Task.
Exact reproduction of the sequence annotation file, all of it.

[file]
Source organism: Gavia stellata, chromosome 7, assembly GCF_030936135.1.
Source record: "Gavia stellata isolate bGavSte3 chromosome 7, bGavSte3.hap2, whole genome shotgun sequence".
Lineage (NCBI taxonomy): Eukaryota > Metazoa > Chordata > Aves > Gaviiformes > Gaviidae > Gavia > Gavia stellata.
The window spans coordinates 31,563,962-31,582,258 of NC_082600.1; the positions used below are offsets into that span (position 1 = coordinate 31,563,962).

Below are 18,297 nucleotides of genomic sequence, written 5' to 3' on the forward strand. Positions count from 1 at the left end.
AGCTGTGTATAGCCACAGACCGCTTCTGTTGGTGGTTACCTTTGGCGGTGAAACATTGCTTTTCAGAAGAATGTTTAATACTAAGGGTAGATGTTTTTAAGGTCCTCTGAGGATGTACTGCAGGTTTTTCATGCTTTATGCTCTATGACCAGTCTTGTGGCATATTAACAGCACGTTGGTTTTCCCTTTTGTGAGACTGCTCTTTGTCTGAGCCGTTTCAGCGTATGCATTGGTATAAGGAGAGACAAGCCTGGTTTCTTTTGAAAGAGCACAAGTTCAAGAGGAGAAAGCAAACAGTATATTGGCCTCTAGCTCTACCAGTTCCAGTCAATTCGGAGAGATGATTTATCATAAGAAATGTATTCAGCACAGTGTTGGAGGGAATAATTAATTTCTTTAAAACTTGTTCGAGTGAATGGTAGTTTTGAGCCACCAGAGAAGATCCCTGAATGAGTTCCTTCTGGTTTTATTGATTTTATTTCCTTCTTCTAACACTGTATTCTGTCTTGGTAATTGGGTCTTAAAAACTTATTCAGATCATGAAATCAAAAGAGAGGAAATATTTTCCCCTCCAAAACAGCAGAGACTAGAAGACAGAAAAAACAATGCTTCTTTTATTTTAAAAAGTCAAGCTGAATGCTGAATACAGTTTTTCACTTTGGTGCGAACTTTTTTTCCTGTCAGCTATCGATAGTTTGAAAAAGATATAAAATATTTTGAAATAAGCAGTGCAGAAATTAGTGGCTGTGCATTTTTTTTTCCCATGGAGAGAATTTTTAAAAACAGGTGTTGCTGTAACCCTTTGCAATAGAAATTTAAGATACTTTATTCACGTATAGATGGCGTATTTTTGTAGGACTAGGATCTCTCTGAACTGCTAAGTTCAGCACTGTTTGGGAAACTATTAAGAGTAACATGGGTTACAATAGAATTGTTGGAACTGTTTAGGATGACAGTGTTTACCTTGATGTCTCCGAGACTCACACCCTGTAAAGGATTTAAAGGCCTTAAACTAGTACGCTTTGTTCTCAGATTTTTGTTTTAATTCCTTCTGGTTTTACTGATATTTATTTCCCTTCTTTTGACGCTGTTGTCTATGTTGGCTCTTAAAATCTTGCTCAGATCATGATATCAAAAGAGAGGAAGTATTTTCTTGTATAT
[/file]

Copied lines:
Source organism: Gavia stellata, chromosome 7, assembly GCF_030936135.1.
Source record: "Gavia stellata isolate bGavSte3 chromosome 7, bGavSte3.hap2, whole genome shotgun sequence".
Lineage (NCBI taxonomy): Eukaryota > Metazoa > Chordata > Aves > Gaviiformes > Gaviidae > Gavia > Gavia stellata.
The window spans coordinates 31,563,962-31,582,258 of NC_082600.1; the positions used below are offsets into that span (position 1 = coordinate 31,563,962).

Below are 18,297 nucleotides of genomic sequence, written 5' to 3' on the forward strand. Positions count from 1 at the left end.
AGCTGTGTATAGCCACAGACCGCTTCTGTTGGTGGTTACCTTTGGCGGTGAAACATTGCTTTTCAGAAGAATGTTTAATACTAAGGGTAGATGTTTTTAAGGTCCTCTGAGGATGTACTGCAGGTTTTTCATGCTTTATGCTCTATGACCAGTCTTGTGGCATATTAACAGCACGTTGGTTTTCCCTTTTGTGAGACTGCTCTTTGTCTGAGCCGTTTCAGCGTATGCATTGGTATAAGGAGAGACAAGCCTGGTTTCTTTTGAAAGAGCACAAGTTCAAGAGGAGAAAGCAAACAGTATATTGGCCTCTAGCTCTACCAGTTCCAGTCAATTCGGAGAGATGATTTATCATAAGAAATGTATTCAGCACAGTGTTGGAGGGAATAATTAATTTCTTTAAAACTTGTTCGAGTGAATGGTAGTTTTGAGCCACCAGAGAAGATCCCTGAATGAGTTCCTTCTGGTTTTATTGATTTTATTTCCTTCTTCTAACACTGTATTCTGTCTTGGTAATTGGGTCTTAAAAACTTATTCAGATCATGAAATCAAAAGAGAGGAAATATTTTCCCCTCCAAAACAGCAGAGACTAGAAGACAGAAAAAACAATGCTTCTTTTATTTTAAAAAGTCAAGCTGAATGCTGAATACAGTTTTTCACTTTGGTGCGAACTTTTTTTCCTGTCAGCTATCGATAGTTTGAAAAAGATATAAAATATTTTGAAATAAGCAGTGCAGAAATTAGTGGCTGTGCATTTTTTTTTCCCATGGAGAGAATTTTTAAAAACAGGTGTTGCTGTAACCCTTTGCAATAGAAATTTAAGATACTTTATTCACGTATAGATGGCGTATTTTTGTAGGACTAGGATCTCTCTGAACTGCTAAGTTCAGCACTGTTTGGGAAACTATTAAGAGTAACATGGGTTACAATAGAATTGTTGGAACTGTTTAGGATGACAGTGTTTACCTTGATGTCTCCGAGACTCACACCCTGTAAAGGATTTAAAGGCCTTAAACTAGTACGCTTTGTTCTCAGATTTTTGTTTTAATTCCTTCTGGTTTTACTGATATTTATTTCCCTTCTTTTGACGCTGTTGTCTATGTTGGCTCTTAAAATCTTGCTCAGATCATGATATCAAAAGAGAGGAAGTATTTTCTTGTATAT